Hydrocephally is a condition in which there is an abnormal accumulation of cerebrospinal fluid (CSF) within the brain. This typically causes increased pressure inside the skull. Hydrocephalus can occur due to birth defects or be acquired later in life. Associated birth defects include neural tube defects and those that result in aqueductal stenosis. Other causes include meningitis, brain tumors, traumatic brain injury, intraventricular hemorrhage, and subarachnoid hemorrhage.
That being said, the thing I want everyone to understand that this can occur in anyone of any age. This is something I forgot. As a NICU nurse I only saw the hydrocephalic infants due to birth defects. Now people can look up images on line and see the freakish looking infants and then conclude that the Starchild Skull is not due to hydrocephaly.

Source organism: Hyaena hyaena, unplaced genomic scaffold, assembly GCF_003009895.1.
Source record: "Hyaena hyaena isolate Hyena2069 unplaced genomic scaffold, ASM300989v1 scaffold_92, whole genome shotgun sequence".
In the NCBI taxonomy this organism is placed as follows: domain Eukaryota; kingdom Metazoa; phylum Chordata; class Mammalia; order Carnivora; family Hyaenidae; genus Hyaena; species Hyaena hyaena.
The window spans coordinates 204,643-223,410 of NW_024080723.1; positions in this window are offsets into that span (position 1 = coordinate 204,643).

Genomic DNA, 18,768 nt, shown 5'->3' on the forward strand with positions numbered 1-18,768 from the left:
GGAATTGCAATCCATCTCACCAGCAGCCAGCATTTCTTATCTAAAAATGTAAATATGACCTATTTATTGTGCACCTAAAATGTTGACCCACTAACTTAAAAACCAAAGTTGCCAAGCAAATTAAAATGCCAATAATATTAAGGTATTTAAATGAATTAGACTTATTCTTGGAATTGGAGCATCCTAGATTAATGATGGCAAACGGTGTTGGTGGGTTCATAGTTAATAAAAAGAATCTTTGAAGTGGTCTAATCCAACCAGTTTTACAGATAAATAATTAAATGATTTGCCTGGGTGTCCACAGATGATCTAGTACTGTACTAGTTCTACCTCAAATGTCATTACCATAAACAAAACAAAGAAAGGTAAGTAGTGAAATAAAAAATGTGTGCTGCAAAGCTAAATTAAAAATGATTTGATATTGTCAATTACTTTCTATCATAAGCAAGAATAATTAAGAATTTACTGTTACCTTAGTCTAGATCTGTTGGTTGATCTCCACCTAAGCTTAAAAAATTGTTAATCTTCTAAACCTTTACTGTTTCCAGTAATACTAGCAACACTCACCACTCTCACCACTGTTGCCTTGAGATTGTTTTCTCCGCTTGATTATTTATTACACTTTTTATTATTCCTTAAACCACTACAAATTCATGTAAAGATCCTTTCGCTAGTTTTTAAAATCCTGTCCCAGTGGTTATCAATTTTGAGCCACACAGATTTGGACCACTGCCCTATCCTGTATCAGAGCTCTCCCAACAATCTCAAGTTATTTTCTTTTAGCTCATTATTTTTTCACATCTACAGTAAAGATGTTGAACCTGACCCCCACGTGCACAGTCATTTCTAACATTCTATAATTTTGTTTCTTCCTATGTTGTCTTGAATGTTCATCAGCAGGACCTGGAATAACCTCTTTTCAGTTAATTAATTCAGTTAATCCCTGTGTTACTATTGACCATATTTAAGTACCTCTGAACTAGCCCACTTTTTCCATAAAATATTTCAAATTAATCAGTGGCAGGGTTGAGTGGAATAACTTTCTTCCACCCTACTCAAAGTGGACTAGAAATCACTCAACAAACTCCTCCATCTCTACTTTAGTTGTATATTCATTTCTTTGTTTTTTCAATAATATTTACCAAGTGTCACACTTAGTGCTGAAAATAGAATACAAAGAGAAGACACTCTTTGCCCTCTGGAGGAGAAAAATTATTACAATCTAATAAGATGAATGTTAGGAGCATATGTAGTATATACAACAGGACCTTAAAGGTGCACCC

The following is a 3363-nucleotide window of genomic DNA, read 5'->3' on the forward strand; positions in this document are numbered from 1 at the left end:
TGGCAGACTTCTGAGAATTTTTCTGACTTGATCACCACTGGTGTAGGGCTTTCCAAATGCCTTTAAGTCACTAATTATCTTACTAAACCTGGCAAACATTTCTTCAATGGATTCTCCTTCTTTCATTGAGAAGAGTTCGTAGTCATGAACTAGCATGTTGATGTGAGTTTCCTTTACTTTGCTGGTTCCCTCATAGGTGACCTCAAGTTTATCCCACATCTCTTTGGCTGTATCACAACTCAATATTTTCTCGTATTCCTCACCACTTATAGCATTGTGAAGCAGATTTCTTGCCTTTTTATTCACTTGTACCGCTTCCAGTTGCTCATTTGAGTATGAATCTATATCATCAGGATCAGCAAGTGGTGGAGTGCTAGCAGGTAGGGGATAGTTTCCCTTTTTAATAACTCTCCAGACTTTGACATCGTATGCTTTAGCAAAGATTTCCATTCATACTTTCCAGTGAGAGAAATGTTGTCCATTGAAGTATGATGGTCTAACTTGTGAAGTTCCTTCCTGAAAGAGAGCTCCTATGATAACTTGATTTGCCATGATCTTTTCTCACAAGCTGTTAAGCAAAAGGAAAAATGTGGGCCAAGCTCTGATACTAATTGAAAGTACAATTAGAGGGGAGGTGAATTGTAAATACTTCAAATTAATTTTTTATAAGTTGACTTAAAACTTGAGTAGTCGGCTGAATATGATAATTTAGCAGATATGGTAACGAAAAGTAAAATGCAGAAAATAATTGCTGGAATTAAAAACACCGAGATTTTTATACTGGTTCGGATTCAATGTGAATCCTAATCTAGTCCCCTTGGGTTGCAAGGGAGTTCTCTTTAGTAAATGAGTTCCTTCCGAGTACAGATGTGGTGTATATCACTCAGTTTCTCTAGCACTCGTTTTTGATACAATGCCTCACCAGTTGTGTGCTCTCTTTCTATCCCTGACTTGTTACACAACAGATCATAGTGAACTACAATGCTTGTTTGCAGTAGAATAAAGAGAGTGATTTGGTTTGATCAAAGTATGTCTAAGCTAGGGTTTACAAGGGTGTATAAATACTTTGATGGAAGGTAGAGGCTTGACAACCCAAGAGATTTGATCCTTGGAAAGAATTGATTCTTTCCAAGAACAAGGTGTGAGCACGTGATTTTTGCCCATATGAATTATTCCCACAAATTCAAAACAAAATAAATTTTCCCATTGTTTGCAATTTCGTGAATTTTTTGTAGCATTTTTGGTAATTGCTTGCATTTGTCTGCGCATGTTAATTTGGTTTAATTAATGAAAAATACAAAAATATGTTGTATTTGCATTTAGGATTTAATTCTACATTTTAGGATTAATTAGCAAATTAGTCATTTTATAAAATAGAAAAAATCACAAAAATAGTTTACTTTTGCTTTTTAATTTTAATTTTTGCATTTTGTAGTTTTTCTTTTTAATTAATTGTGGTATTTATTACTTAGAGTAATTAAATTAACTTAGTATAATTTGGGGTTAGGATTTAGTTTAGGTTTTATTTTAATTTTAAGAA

BUT, what if the Starchild developed meningitis or had head trauma when it was 2-3 years old and then developed hydrocephaly, what then?
Any parent or grandparent can tell you that as their child grows up their face changes shape and size, meaning the bones are pliable (soft) and able to change shape. That being said let’s take a look at some of the deformities we see.
Think about a lot of liquid pressure in a small child’s skull; the pressure is going to go up and out. By the skull expanding up the face will naturally be lower on the skull. The ears will be lower on the skull and the inner ear will be squashed making it appear to be larger.
With the pressure coming from behind the eyes, it would be natural for the eye sockets to be shallow especially if the child were lying on its back with flat head syndrome. This might explain why the Starchild’s eye sockets are so shallow.